A retrospective analysis of facial fracture etiologies.
The medical records of 437 patients with 929 facial fractures were retrospectively analyzed. Fracture patterns were classified based on the presence or absence of fractures in each of 4 anatomic subunits (frontal, upper midface, lower midface, and mandible). The most common etiology of trauma was assault (36%), followed by motor vehicle collision (MVC, 32%), fall (18%), sports (11%), occupational (3%), and gunshot wound (GSW, 2%). The most common fracture type was nasal bone fracture (164). MVC was found to be a significant predictor of panfacial fractures, as was GSW. Sports injuries were a significant predictor of isolated upper midface fractures, and assault was a significant predictor for isolated mandible fractures. MVC and GSW each were found to lead to significantly higher severity of injury than assault, fall, and sports. The results confirm intuitive aspects of the etiology of facial fractures that have been anecdotally supported in the past.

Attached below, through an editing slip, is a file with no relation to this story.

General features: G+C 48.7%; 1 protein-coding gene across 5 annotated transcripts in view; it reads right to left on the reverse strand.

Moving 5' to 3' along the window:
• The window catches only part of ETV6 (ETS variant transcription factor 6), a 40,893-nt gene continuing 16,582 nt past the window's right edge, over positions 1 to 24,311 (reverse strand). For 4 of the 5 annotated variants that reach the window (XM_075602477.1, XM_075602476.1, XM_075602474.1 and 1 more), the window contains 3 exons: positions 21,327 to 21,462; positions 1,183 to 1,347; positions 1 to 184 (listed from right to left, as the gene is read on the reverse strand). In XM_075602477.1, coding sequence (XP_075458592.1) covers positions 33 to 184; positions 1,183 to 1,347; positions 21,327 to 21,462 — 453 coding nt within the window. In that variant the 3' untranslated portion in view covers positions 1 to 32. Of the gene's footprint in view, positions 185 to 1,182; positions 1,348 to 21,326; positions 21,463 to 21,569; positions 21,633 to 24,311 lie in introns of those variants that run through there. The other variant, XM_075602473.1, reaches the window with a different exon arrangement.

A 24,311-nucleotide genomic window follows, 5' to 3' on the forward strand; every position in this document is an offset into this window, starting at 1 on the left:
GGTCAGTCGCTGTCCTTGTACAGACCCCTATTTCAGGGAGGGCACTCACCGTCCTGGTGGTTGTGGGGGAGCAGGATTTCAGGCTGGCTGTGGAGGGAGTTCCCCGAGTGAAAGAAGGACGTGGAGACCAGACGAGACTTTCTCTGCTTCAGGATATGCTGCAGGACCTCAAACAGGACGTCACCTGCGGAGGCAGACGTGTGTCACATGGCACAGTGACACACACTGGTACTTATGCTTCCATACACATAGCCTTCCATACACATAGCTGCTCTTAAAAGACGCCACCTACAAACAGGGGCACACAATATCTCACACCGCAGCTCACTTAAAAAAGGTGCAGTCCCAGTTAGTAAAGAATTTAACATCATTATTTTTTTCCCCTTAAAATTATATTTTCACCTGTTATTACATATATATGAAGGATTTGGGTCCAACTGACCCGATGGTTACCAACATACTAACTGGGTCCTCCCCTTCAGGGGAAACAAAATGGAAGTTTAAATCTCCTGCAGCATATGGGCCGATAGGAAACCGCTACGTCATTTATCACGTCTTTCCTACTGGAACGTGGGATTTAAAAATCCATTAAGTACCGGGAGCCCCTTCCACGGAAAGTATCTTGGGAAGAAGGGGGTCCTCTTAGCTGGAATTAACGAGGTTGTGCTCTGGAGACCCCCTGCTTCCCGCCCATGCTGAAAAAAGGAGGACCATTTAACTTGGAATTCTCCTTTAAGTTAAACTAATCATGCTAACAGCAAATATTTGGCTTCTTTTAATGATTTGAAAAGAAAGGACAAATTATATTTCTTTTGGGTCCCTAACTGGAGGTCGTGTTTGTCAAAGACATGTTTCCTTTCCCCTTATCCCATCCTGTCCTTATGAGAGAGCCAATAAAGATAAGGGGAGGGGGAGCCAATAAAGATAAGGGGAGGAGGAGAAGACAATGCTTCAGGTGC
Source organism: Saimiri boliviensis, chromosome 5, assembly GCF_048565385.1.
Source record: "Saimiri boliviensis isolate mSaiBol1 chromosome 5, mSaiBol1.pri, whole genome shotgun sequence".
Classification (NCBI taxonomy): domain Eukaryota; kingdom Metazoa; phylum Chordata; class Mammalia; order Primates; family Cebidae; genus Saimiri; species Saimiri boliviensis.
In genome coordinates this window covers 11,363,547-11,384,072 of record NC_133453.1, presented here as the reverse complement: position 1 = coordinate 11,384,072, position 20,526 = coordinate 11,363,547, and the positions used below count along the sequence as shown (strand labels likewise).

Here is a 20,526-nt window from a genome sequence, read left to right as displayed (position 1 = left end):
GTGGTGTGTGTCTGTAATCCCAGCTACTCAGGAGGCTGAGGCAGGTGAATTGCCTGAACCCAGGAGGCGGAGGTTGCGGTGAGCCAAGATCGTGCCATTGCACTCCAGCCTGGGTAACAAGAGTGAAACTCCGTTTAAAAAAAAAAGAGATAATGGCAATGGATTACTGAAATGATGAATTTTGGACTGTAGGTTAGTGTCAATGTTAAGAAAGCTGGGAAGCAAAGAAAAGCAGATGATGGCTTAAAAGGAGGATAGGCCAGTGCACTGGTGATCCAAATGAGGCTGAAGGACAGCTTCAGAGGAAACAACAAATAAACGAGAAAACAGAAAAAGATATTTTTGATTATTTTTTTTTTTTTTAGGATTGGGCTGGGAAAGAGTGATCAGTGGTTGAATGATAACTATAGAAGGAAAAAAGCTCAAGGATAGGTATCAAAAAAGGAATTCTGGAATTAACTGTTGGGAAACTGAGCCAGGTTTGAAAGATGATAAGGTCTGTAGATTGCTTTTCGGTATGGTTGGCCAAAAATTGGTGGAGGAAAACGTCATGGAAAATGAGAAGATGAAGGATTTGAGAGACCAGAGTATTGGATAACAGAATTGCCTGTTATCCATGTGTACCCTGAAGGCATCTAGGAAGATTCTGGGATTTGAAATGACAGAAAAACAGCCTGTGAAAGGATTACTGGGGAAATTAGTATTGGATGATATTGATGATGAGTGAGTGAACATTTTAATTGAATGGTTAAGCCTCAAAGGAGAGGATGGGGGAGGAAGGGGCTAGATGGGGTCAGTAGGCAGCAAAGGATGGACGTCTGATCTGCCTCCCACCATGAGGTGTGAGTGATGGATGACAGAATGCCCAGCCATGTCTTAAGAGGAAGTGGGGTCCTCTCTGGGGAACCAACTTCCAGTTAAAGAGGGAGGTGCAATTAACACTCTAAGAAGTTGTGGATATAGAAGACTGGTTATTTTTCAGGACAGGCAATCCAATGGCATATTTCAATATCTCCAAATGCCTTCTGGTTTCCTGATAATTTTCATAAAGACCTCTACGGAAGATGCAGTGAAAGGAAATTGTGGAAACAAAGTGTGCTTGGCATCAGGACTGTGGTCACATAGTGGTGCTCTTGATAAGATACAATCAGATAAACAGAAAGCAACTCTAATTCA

Erdmann, D; Follmar, KE; Debruijn, M; Bruno, AD; Jung, S-H; Edelman, D; Mukundan, S; Marcus, JR
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